Coordinated response planned for pandemic float down

CBSA Operations Chief Rob Long, RCMP Cst. Ian Smith, Coast Guard Deputy Superintendent Kathleen Getty and Sarnia Police Deputy Chief Owen Lockhart discuss plans for the 2020 Port Huron Float Down. August 14, 2020 Photo by Melanie Irwin

First responders are planning another coordinated effort to ensure people participating in the 43rd annual Port Huron Float Down Sunday are safe.

The unsanctioned event usually sees thousands of participants float on inner tubes and rafts down the St. Clair River.

The Canadian Coast Guard (CCG), Royal Canadian Mounted Police (RCMP), Canada Border Services Agency (CBSA) and Sarnia Police gathered on the waterfront for a media briefing Friday afternoon.

While the group unanimously condemns the event, especially with COVID-19 concerns this year, Sarnia Coast Guard Deputy Superintendent Kathleen Getty said those still choosing to participate are strongly encouraged to take several precautions.

Sarnia Coast Guard Deputy Superintendent Kathleen Getty. August 14, 2020 Photo by Melanie Irwin

Sarnia Coast Guard Deputy Superintendent Kathleen Getty. 

“With COVID and the reported weather, my concerns are that it’s just going to make an inherently dangerous event, even more complicated for the participants,” said Getty. “I encourage them to have PFD’s (life jackets), not just their flotation. If they’re flotation is air filled and looses air, they need to have another way of maintaining their ability to float. The water is cold and it’s supposed to rain, please ensure and understand that if you go in the water, you’ll be in the water for up to four to five hours while you float down to the destination.”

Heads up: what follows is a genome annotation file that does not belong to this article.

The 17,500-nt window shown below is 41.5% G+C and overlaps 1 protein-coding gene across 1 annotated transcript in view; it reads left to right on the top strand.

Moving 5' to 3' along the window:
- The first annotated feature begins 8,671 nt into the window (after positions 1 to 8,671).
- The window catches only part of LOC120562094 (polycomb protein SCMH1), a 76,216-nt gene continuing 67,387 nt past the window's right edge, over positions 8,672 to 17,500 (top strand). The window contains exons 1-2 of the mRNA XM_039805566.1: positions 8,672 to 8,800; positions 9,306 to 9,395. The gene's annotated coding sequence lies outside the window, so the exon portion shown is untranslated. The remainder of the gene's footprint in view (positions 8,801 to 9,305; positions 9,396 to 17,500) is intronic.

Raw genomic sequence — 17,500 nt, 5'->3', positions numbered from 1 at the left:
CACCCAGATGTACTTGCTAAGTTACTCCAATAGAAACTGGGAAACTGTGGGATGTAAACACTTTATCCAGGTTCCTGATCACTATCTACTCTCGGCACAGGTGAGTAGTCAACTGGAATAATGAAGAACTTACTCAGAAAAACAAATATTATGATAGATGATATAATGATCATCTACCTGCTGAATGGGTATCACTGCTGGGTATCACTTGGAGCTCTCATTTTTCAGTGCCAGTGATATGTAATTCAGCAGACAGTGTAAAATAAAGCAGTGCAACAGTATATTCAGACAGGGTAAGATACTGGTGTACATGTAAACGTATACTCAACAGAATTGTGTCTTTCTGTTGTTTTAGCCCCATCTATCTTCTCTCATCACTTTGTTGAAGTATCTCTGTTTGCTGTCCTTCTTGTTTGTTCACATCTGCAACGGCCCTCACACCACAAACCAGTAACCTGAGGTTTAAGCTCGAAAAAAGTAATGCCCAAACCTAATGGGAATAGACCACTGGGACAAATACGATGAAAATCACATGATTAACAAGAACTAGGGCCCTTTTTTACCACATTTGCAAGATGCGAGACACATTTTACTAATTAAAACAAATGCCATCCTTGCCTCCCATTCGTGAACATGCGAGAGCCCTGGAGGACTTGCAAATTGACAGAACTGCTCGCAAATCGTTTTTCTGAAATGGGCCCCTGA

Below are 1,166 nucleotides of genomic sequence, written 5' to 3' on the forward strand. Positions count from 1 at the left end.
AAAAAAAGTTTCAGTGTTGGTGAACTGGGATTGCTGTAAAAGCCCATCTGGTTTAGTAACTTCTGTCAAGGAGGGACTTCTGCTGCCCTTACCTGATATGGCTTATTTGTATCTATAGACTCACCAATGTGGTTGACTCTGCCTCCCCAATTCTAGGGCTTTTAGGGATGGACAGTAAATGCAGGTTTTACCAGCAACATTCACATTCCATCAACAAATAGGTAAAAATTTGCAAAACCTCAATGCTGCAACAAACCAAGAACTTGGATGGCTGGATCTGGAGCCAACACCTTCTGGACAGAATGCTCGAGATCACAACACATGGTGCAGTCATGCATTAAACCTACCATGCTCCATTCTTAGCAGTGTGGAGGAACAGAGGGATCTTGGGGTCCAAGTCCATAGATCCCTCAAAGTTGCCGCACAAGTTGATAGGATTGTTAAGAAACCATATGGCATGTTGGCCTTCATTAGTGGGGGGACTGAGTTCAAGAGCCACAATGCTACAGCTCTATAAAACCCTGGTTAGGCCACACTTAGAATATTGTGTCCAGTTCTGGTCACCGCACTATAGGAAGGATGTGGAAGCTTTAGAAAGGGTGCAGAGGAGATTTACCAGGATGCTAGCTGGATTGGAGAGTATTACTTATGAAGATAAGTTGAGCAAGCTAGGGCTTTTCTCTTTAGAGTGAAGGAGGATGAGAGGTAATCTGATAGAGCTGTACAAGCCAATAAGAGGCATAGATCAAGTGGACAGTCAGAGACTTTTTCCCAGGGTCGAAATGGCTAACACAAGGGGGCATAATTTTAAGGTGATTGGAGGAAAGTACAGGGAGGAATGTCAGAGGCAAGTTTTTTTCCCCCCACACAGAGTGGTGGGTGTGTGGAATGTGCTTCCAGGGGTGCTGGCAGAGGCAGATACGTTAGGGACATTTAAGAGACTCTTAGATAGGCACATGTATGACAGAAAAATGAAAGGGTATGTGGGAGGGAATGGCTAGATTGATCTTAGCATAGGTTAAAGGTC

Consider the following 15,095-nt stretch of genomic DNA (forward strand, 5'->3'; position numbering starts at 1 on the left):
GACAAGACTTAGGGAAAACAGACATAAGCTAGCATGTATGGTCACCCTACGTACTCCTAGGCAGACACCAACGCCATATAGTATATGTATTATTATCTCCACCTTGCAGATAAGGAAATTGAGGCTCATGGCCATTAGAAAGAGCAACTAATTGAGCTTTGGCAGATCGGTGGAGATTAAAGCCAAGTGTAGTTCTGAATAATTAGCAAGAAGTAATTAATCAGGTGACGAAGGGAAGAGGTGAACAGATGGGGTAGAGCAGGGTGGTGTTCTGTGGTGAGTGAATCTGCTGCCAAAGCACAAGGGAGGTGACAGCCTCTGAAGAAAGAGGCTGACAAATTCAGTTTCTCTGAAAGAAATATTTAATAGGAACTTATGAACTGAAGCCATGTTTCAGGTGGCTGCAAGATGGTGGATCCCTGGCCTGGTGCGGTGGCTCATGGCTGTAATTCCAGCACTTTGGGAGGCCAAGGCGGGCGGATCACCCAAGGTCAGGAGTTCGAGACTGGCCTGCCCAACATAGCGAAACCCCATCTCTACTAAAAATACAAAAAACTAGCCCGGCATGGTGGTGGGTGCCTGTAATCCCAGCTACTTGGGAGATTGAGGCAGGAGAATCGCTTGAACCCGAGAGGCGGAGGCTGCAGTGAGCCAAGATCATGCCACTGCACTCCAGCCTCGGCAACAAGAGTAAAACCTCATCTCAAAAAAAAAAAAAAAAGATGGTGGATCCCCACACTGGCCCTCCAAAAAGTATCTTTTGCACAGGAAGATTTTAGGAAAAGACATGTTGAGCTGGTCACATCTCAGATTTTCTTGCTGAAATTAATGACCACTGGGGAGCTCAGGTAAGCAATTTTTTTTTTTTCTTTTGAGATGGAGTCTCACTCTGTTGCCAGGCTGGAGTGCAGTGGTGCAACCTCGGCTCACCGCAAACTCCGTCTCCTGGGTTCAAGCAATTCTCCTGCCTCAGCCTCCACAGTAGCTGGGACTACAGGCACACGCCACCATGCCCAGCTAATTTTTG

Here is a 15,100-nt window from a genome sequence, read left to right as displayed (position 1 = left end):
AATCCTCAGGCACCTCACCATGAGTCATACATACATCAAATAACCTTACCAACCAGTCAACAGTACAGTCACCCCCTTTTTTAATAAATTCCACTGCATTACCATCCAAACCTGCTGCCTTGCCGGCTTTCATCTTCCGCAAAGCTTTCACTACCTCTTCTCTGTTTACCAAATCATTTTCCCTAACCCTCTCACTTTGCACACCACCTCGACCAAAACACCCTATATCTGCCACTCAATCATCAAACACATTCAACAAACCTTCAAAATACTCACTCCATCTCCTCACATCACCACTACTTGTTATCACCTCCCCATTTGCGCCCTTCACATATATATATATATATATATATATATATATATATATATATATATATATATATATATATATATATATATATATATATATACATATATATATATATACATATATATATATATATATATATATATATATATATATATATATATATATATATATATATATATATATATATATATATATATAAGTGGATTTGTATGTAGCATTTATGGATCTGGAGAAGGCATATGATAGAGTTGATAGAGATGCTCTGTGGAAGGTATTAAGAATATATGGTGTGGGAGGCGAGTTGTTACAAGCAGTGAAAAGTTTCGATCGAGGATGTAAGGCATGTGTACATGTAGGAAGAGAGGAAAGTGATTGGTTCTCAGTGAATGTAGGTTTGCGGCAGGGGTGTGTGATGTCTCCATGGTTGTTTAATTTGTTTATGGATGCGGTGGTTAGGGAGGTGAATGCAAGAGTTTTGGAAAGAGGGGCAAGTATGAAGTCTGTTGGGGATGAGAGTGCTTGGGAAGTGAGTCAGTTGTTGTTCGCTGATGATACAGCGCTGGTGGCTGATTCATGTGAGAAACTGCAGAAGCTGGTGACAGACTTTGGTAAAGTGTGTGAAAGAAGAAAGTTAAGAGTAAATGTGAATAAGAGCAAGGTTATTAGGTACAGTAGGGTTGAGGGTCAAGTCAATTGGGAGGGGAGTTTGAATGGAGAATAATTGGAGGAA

She said there are greater risks for those who’ve been sick, or have underlying health conditions, when it comes to trying to stay afloat and warm.

Getty recommends going with a buddy and not separating from them.

Participants are also asked to put their name and phone number on their flotation device, have a paddle, carry identification in waterproof bags and refrain from drinking alcohol.

“We can contact you and verify that an accident hasn’t occurred,” she said. “A floatie, floating randomly with nobody attached to it, is a concern for us.”

RCMP Cst. Ian Smith, based out of Windsor, said COVID-19 travel restrictions still apply when crossing the marine border into Canada for non-essential purposes.

RCMP Cst. Ian Smith August 14, 2020 Photo by Melanie Irwin

RCMP Cst. Ian Smith

“Our job is to make sure people are qualified to be in Canada, if they’re admissible or not, and right now, nobody from the United States will be admissible through the quarantine act,” said Smith.

He said any American that ends up on Canadian shores will be screened for COVID-19, have their information recorded for Lambton Public Health, be brought to a staging area and transported back to the United States.

Smith said fines up to $750,000, and/or imprisonment of up to 6 months, are possible if a participant was found to be using the event to access the county.

“If our investigation concludes that they’re trying to get into Canada illegally, then at that point we would determine what steps to take next,” he said.

Shipping traffic will be halted on the St. Clair River from 12 p.m. to 8 p.m. from the Blue Water Bridge to Stag Island and the boat ramps at Sarnia Bay will be closed.

The float down begins at 1 p.m. August 16.